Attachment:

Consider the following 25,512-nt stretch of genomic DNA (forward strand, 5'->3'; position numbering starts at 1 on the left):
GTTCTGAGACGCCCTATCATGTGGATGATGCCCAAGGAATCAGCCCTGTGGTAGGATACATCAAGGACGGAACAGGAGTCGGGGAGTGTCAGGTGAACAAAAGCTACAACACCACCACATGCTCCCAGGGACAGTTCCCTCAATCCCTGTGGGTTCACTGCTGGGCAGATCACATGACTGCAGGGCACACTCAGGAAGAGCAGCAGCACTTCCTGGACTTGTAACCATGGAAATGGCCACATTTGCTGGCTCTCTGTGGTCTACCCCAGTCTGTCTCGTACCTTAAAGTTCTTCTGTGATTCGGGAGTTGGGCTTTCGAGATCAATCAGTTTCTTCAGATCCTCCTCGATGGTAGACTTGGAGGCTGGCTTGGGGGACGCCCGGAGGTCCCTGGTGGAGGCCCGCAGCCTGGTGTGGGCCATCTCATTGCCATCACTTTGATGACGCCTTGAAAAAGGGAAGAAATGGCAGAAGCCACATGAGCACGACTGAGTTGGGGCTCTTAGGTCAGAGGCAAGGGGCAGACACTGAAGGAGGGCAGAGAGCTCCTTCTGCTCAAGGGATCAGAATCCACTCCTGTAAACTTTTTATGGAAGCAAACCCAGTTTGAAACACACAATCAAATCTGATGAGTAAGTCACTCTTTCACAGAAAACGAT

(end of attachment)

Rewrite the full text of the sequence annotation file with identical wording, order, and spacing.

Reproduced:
Consider the following 25,512-nt stretch of genomic DNA (forward strand, 5'->3'; position numbering starts at 1 on the left):
GTTCTGAGACGCCCTATCATGTGGATGATGCCCAAGGAATCAGCCCTGTGGTAGGATACATCAAGGACGGAACAGGAGTCGGGGAGTGTCAGGTGAACAAAAGCTACAACACCACCACATGCTCCCAGGGACAGTTCCCTCAATCCCTGTGGGTTCACTGCTGGGCAGATCACATGACTGCAGGGCACACTCAGGAAGAGCAGCAGCACTTCCTGGACTTGTAACCATGGAAATGGCCACATTTGCTGGCTCTCTGTGGTCTACCCCAGTCTGTCTCGTACCTTAAAGTTCTTCTGTGATTCGGGAGTTGGGCTTTCGAGATCAATCAGTTTCTTCAGATCCTCCTCGATGGTAGACTTGGAGGCTGGCTTGGGGGACGCCCGGAGGTCCCTGGTGGAGGCCCGCAGCCTGGTGTGGGCCATCTCATTGCCATCACTTTGATGACGCCTTGAAAAAGGGAAGAAATGGCAGAAGCCACATGAGCACGACTGAGTTGGGGCTCTTAGGTCAGAGGCAAGGGGCAGACACTGAAGGAGGGCAGAGAGCTCCTTCTGCTCAAGGGATCAGAATCCACTCCTGTAAACTTTTTATGGAAGCAAACCCAGTTTGAAACACACAATCAAATCTGATGAGTAAGTCACTCTTTCACAGAAAACGAT